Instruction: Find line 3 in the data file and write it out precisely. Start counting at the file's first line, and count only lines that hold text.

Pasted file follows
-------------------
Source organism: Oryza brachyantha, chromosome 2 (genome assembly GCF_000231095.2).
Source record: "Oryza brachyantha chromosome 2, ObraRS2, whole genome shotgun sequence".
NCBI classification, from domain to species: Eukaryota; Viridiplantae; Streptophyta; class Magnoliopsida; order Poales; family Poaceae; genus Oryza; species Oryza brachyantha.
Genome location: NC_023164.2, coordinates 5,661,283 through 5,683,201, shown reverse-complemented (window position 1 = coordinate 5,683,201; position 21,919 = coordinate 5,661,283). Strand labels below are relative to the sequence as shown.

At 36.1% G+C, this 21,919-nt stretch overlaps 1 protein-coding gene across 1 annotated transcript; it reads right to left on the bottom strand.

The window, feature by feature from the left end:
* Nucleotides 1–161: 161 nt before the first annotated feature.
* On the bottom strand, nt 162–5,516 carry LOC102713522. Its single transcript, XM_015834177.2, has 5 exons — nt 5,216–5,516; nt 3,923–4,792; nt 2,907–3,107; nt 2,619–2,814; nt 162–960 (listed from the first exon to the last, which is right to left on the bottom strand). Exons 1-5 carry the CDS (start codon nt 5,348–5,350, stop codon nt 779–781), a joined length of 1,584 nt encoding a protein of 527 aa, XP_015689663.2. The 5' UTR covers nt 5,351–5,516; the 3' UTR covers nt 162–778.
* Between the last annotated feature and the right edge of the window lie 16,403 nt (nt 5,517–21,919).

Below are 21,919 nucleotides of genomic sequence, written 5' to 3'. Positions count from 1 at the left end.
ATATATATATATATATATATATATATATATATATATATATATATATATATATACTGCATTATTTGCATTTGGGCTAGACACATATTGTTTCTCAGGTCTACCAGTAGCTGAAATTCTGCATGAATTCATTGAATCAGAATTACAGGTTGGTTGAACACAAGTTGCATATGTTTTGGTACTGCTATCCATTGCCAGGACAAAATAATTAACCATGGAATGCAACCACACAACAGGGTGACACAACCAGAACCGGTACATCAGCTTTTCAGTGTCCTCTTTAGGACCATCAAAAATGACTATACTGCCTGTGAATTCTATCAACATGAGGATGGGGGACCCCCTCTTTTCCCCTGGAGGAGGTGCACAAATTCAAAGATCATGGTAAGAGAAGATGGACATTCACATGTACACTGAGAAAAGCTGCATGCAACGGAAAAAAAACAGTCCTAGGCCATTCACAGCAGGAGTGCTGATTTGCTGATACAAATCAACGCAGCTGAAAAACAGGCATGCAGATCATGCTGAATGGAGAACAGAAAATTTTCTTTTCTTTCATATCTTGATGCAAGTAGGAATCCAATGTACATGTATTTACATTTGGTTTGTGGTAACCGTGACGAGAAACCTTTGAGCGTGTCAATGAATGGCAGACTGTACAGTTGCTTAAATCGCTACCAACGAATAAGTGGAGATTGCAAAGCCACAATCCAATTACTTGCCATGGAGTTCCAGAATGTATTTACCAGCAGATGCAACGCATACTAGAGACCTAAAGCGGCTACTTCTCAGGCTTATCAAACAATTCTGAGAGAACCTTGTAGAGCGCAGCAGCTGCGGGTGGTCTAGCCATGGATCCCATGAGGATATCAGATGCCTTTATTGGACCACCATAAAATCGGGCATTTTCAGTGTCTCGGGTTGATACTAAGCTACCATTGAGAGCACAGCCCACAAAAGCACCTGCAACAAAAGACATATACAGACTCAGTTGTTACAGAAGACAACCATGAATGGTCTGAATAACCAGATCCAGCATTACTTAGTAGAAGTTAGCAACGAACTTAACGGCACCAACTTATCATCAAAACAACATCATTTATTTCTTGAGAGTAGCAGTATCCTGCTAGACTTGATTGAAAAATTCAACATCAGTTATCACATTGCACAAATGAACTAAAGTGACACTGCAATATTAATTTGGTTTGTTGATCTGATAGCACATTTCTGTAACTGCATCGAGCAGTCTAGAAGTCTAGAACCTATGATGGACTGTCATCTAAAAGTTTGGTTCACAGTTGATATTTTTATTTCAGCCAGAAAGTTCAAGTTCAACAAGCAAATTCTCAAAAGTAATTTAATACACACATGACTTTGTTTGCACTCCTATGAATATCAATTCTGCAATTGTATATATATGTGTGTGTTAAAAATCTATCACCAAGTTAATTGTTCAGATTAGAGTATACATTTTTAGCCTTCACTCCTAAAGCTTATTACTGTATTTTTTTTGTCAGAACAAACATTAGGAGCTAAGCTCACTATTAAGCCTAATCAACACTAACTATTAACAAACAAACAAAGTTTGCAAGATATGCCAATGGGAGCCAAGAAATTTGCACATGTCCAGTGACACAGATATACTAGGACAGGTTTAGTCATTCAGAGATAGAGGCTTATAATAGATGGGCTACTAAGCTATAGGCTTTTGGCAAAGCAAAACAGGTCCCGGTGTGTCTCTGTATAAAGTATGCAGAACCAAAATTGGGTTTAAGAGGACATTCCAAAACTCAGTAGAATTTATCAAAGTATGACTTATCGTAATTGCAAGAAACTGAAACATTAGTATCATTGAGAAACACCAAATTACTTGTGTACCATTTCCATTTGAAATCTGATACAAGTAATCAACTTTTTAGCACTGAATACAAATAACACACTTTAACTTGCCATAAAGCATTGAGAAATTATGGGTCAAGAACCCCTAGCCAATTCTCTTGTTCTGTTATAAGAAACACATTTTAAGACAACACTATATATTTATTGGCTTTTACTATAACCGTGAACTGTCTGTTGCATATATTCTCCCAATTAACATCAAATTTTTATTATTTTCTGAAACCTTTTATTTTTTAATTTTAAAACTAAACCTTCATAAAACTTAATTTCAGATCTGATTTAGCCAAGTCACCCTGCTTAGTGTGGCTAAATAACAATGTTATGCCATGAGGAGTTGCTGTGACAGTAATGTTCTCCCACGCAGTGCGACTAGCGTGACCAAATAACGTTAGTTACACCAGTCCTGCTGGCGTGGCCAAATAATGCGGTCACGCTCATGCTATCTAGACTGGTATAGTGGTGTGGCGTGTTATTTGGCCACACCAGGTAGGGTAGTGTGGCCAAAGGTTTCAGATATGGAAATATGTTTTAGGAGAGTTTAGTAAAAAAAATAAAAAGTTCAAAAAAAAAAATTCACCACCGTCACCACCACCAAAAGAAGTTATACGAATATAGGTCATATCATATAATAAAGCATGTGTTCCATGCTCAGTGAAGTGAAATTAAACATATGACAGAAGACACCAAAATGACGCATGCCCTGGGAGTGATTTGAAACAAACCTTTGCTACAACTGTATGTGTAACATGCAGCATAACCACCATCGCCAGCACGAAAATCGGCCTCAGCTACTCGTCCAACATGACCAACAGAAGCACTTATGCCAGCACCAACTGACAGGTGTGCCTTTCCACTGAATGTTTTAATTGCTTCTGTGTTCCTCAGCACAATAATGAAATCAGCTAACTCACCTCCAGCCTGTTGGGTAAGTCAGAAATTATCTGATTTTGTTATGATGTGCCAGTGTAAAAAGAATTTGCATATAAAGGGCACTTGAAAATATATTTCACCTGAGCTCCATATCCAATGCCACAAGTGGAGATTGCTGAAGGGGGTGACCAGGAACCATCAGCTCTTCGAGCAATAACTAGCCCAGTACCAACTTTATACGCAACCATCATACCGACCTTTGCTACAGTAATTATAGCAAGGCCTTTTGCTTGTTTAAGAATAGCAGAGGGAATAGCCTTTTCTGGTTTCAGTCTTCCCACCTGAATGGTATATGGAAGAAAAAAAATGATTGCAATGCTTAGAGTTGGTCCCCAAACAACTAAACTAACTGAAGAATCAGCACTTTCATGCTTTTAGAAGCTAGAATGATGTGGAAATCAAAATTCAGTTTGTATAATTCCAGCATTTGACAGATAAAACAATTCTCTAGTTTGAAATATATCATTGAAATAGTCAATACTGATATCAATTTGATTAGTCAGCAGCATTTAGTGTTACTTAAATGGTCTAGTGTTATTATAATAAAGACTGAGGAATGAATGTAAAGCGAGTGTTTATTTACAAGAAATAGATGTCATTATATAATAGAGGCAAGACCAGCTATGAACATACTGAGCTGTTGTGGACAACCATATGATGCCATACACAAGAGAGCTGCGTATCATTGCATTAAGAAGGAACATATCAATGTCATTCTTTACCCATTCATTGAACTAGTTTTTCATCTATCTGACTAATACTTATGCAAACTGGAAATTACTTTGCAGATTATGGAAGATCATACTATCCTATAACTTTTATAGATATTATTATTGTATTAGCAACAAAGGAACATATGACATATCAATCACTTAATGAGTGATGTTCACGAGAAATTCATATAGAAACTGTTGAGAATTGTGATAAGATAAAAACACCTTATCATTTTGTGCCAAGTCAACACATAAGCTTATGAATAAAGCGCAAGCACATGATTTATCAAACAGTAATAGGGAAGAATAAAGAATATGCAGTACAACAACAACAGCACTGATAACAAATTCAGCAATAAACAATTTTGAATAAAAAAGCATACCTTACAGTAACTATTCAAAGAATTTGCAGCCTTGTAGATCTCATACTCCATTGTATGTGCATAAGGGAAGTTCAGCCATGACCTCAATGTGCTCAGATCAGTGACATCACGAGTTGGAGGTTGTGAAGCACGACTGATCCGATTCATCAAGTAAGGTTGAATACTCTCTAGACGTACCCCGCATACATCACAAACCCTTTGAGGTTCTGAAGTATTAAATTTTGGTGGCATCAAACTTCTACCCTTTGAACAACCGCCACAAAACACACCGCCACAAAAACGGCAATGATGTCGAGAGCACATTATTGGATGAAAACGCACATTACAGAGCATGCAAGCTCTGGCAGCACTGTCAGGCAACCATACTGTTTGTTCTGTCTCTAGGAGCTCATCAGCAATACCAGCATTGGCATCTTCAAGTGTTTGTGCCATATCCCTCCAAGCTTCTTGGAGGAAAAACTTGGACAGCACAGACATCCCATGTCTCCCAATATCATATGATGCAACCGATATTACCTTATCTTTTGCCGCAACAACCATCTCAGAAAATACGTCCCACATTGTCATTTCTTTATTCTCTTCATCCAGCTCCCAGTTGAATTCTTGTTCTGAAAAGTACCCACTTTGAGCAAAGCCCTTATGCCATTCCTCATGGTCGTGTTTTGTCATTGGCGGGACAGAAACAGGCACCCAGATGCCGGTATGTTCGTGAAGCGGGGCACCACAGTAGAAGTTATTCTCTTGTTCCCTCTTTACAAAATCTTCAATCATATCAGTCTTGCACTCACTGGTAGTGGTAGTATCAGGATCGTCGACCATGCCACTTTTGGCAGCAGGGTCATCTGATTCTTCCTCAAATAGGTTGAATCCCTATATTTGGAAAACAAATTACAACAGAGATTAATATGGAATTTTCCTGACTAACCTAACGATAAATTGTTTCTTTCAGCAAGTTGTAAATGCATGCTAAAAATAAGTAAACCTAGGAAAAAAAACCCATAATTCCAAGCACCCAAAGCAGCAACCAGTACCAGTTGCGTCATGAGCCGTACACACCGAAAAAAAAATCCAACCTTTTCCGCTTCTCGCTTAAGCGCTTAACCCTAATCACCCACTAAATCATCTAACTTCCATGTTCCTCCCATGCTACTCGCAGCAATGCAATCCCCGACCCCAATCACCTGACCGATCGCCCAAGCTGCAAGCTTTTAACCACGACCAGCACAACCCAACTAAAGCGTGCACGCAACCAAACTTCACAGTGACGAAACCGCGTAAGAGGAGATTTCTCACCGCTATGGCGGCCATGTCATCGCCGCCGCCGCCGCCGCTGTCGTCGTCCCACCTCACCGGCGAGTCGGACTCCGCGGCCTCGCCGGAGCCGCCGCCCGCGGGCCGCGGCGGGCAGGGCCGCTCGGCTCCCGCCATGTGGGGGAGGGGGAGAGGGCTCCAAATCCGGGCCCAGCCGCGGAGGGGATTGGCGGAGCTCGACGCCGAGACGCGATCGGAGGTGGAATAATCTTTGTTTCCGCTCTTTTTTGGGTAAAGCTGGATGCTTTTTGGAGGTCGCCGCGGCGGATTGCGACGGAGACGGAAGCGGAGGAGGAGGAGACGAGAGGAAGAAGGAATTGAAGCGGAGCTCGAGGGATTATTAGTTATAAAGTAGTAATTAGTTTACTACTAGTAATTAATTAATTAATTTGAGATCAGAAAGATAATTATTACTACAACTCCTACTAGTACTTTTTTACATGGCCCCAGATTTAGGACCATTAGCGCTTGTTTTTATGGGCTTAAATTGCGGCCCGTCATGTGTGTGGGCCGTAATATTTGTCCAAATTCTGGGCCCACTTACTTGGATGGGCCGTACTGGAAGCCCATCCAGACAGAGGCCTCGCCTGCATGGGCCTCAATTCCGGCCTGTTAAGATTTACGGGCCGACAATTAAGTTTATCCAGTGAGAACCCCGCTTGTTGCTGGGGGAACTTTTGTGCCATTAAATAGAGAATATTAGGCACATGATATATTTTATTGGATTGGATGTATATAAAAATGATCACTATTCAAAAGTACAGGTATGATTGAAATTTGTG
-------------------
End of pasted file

NCBI classification, from domain to species: Eukaryota; Viridiplantae; Streptophyta; class Magnoliopsida; order Poales; family Poaceae; genus Oryza; species Oryza brachyantha.